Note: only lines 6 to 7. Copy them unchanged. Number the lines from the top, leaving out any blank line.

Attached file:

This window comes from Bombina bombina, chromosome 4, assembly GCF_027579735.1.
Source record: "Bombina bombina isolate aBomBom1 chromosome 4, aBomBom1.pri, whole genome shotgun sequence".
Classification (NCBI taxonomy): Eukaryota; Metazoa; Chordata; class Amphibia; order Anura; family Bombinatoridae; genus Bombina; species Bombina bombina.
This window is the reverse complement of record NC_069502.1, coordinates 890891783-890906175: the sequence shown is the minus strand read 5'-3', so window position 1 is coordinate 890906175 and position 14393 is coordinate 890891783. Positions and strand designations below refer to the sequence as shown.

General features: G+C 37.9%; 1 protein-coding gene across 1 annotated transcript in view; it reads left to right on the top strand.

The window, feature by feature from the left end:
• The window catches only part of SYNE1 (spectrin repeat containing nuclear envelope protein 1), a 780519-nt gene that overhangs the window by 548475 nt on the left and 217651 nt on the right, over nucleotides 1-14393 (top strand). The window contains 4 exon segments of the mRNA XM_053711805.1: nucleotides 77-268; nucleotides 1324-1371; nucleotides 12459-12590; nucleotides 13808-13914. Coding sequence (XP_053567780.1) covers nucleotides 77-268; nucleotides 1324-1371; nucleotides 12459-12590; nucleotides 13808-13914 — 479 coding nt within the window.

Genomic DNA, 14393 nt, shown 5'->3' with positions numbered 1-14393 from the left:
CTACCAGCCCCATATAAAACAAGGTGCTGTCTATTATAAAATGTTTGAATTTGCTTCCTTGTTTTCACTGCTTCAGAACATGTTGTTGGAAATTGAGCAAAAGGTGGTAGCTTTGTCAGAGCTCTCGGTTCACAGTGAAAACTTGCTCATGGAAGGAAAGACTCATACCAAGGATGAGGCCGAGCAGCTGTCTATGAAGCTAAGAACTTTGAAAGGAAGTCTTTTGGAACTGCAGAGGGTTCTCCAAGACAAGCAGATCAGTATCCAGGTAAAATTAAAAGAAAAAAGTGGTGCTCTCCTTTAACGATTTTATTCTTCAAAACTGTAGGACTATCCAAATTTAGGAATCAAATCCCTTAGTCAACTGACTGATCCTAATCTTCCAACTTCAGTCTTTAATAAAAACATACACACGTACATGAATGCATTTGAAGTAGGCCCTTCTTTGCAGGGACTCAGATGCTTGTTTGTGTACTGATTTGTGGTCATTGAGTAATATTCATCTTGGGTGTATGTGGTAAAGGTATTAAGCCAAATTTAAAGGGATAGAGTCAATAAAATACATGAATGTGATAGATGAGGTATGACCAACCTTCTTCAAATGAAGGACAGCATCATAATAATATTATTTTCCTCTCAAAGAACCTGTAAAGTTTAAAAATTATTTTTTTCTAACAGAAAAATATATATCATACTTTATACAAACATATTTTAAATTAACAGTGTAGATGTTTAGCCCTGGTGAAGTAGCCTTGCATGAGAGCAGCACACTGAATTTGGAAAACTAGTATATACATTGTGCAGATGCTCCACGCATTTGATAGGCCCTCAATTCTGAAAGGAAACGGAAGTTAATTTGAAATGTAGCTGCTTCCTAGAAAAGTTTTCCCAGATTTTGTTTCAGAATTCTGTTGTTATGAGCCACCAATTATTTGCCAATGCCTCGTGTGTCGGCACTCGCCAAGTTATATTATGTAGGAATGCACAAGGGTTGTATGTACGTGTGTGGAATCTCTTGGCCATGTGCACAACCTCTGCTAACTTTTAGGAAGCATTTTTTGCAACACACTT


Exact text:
The window, feature by feature from the left end:
• The window catches only part of SYNE1 (spectrin repeat containing nuclear envelope protein 1), a 780519-nt gene that overhangs the window by 548475 nt on the left and 217651 nt on the right, over nucleotides 1-14393 (top strand). The window contains 4 exon segments of the mRNA XM_053711805.1: nucleotides 77-268; nucleotides 1324-1371; nucleotides 12459-12590; nucleotides 13808-13914. Coding sequence (XP_053567780.1) covers nucleotides 77-268; nucleotides 1324-1371; nucleotides 12459-12590; nucleotides 13808-13914 — 479 coding nt within the window.